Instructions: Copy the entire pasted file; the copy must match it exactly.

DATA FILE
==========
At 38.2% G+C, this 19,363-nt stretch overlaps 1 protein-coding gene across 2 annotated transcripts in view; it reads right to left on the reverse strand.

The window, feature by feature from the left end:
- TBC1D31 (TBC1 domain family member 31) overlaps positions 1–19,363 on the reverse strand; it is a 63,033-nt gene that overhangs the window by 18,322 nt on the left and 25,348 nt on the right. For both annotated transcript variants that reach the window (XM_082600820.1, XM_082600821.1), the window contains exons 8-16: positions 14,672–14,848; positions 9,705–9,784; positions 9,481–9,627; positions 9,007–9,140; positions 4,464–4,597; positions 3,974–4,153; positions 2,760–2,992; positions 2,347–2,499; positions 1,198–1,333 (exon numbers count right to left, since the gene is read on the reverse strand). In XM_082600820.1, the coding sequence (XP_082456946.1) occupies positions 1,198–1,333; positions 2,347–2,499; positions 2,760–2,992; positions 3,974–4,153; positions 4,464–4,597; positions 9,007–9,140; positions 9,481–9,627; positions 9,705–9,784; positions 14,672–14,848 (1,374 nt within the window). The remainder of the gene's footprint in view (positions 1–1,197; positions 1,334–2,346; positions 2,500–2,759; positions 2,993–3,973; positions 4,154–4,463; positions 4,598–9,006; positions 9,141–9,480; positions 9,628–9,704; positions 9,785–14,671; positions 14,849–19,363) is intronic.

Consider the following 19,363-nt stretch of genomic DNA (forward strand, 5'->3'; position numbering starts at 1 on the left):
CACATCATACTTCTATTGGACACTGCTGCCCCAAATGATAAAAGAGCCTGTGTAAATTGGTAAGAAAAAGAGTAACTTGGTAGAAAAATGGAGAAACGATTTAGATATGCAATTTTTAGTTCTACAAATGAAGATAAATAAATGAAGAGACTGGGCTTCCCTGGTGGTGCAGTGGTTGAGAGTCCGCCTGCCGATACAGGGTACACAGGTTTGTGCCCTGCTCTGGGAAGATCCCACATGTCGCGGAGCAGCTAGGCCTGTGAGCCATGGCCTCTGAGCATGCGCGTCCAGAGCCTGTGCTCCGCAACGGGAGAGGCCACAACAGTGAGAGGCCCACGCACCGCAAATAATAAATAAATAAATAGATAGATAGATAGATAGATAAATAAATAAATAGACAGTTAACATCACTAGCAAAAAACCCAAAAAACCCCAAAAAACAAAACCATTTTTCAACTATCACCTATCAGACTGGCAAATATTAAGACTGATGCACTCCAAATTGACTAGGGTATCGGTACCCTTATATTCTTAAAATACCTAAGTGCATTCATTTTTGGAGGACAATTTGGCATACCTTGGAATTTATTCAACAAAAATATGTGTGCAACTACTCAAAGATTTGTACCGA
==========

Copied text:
At 38.2% G+C, this 19,363-nt stretch overlaps 1 protein-coding gene across 2 annotated transcripts in view; it reads right to left on the reverse strand.

The window, feature by feature from the left end:
- TBC1D31 (TBC1 domain family member 31) overlaps positions 1–19,363 on the reverse strand; it is a 63,033-nt gene that overhangs the window by 18,322 nt on the left and 25,348 nt on the right. For both annotated transcript variants that reach the window (XM_082600820.1, XM_082600821.1), the window contains exons 8-16: positions 14,672–14,848; positions 9,705–9,784; positions 9,481–9,627; positions 9,007–9,140; positions 4,464–4,597; positions 3,974–4,153; positions 2,760–2,992; positions 2,347–2,499; positions 1,198–1,333 (exon numbers count right to left, since the gene is read on the reverse strand). In XM_082600820.1, the coding sequence (XP_082456946.1) occupies positions 1,198–1,333; positions 2,347–2,499; positions 2,760–2,992; positions 3,974–4,153; positions 4,464–4,597; positions 9,007–9,140; positions 9,481–9,627; positions 9,705–9,784; positions 14,672–14,848 (1,374 nt within the window). The remainder of the gene's footprint in view (positions 1–1,197; positions 1,334–2,346; positions 2,500–2,759; positions 2,993–3,973; positions 4,154–4,463; positions 4,598–9,006; positions 9,141–9,480; positions 9,628–9,704; positions 9,785–14,671; positions 14,849–19,363) is intronic.

Consider the following 19,363-nt stretch of genomic DNA (forward strand, 5'->3'; position numbering starts at 1 on the left):
CACATCATACTTCTATTGGACACTGCTGCCCCAAATGATAAAAGAGCCTGTGTAAATTGGTAAGAAAAAGAGTAACTTGGTAGAAAAATGGAGAAACGATTTAGATATGCAATTTTTAGTTCTACAAATGAAGATAAATAAATGAAGAGACTGGGCTTCCCTGGTGGTGCAGTGGTTGAGAGTCCGCCTGCCGATACAGGGTACACAGGTTTGTGCCCTGCTCTGGGAAGATCCCACATGTCGCGGAGCAGCTAGGCCTGTGAGCCATGGCCTCTGAGCATGCGCGTCCAGAGCCTGTGCTCCGCAACGGGAGAGGCCACAACAGTGAGAGGCCCACGCACCGCAAATAATAAATAAATAAATAGATAGATAGATAGATAGATAAATAAATAAATAGACAGTTAACATCACTAGCAAAAAACCCAAAAAACCCCAAAAAACAAAACCATTTTTCAACTATCACCTATCAGACTGGCAAATATTAAGACTGATGCACTCCAAATTGACTAGGGTATCGGTACCCTTATATTCTTAAAATACCTAAGTGCATTCATTTTTGGAGGACAATTTGGCATACCTTGGAATTTATTCAACAAAAATATGTGTGCAACTACTCAAAGATTTGTACCGA